From residential doorbells and police body cams to Las Vegas casinos and military drones, over the last decade the video surveillance industry has seen a surge in the amount of video content being created.
Many organizations are coming to the realization that the quantity of managed digital assets will continue to grow.
Increased retention rates, improved camera intelligence, and greater adoption of analytics only strengthen the argument of video surveillance storage.
Storage strategies for video content can suddenly take up a major part of an organizations IT budget.
The Rise of AI in Video Surveillance
Due to the importance of real-time analytics, and the increased popularity of machine learning and artificial intelligence, the video surveillance industry has started to create more data than their storage solutions can handle.
It is essential that organizations discover methods to efficiently manage and retain their data with the large quantities of analytics that are produced.
Increased Quantity and Retention
With more data being created by video content and analytics, the retention time that organizations are required to keep continues to grow as well.
Finding reasonable video storage solutions is becoming regarded as a critical element in surveillance storage infrastructures, because long-term storage requirements aren’t getting any smaller.
So, what’s the solution?
Whether it be disk storage or tape storage, with more data being generated, it is critical for organizations to develop a data security plan and protect against cyber-attacks.
From this viewpoint, data tape storage provides a greater advantage over disk storage against malware.
Tape’s natural air-gap means that there is no electronic connection to the data on the removable tape cartridge. This unique characteristic is seen as an advantage in preventing malware attacks and is receiving increased recognition throughout the surveillance storage industry.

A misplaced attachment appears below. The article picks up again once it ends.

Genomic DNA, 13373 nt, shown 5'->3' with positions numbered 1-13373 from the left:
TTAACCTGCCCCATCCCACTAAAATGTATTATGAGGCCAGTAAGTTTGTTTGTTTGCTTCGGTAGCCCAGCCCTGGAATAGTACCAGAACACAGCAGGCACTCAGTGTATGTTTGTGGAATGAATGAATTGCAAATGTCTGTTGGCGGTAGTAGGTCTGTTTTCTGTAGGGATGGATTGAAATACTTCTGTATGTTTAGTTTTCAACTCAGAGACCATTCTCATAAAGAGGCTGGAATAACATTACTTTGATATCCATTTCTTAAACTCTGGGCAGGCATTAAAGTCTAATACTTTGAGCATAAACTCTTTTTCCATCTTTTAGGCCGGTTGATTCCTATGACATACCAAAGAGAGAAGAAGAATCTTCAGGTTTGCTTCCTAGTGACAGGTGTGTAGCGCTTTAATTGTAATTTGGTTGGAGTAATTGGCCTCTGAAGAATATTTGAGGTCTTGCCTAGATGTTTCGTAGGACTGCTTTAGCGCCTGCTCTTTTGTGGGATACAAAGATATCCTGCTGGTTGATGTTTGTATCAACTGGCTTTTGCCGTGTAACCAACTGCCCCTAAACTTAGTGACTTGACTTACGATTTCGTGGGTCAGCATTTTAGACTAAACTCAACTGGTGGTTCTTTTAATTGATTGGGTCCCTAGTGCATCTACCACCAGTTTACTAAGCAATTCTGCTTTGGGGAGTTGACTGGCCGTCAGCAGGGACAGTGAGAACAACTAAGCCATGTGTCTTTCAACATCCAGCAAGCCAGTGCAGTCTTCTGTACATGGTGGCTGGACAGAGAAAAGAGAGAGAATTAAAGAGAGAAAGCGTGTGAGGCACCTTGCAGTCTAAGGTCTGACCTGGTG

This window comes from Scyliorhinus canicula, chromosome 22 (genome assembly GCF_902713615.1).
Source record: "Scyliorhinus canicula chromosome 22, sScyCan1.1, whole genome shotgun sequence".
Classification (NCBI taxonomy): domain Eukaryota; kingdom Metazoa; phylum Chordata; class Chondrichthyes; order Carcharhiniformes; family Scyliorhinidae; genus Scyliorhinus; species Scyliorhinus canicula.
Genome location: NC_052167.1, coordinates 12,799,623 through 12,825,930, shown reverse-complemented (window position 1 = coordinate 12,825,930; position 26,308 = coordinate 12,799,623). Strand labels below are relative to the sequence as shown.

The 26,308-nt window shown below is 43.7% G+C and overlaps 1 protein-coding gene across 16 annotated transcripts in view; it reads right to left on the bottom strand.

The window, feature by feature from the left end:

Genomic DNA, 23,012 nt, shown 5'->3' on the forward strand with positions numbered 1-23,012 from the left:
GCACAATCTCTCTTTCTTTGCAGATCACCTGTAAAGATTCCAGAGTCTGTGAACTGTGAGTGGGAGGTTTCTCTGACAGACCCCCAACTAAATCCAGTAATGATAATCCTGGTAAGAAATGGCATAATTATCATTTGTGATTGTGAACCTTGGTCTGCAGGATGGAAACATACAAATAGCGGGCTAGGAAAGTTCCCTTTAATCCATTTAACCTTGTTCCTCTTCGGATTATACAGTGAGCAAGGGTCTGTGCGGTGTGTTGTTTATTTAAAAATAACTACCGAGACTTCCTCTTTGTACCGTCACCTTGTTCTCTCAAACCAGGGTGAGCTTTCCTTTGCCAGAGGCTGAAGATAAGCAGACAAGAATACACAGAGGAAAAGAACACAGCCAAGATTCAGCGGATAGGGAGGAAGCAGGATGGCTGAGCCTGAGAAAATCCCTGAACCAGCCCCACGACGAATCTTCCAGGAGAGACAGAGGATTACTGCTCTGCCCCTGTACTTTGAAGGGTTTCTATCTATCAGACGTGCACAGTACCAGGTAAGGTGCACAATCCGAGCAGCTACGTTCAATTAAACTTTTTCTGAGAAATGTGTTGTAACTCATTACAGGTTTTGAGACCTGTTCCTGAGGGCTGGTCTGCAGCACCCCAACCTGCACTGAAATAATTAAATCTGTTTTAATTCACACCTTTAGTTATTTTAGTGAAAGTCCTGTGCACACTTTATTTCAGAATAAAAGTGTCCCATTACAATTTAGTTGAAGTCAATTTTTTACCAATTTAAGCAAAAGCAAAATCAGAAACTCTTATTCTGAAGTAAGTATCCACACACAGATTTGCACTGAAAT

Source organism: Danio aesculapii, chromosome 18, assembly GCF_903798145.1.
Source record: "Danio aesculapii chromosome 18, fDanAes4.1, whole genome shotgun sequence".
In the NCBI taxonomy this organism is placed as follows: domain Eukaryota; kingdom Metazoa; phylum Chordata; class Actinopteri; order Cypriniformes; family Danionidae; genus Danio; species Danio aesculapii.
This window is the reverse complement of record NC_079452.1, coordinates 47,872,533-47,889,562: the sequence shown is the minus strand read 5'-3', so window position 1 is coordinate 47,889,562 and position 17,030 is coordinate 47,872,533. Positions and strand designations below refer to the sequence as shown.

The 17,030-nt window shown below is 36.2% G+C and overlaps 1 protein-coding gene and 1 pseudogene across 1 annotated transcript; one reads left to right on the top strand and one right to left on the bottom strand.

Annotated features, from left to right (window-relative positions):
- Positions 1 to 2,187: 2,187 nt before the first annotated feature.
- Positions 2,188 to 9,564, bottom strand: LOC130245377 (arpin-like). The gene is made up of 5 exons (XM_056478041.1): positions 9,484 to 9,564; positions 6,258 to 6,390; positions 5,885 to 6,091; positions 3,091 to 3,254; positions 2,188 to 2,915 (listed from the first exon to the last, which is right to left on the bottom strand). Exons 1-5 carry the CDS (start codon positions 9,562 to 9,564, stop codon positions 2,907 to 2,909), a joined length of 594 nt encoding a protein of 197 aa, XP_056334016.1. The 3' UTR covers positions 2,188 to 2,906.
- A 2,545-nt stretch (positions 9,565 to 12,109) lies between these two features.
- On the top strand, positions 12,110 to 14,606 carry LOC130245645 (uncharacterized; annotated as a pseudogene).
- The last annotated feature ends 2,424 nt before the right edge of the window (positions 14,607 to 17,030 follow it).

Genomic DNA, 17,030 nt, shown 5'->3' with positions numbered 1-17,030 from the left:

Video Surveillance as a Service (VSaaS), refers to cloud-based video surveillance. This innovative service usually includes video recording, storage, remote viewing, management alerts, and cyber security.
Consumers and organizations alike find this very attractive due to the low up-front costs and the simplicities of operation.
However, there is a downside. Video processing and management is performed offsite using the cloud which has the ability to become costly very quickly.
The costs associated with VSaaS can get out of hand depending on how frequently video content is accessed. This should be an important aspect to consider for organizations thinking of migrating to a VSaaS provider.
On-Site Storage Solutions
Another option as opposed to cloud-based video storage is an on-site storage solution. Implementing an on-premise data storage solution that operates on different mediums can help stabilize the expenses associated with storage and the speed of access required.
Hence, the hybrid storage solution.
For an organization currently keeping live and recently recorded video content on their recording servers, implementing a multi-medium storage strategy would be ideal.
This means that once the recorded video becomes dated past a pre-defined age, for example 30 days, it is moved to a disk-based storage solution that still allows for instant access to the footage.
As the video content continues to mature, it can be migrated to a less expensive storage medium such as tape.
An on-site multi-medium storage solution is the more reasonably priced way to retain surveillance video footage for the required length of time without breaking the budget.
Data continues to grow and organizations need to project how much data they need to keep, store, and mange; all within budget.
Less expensive storage solutions for surveillance video content such as tape and disk are in high demand. Finding the right balance of characteristics, price, and security will help companies create a strong storage infrastructure built for the future.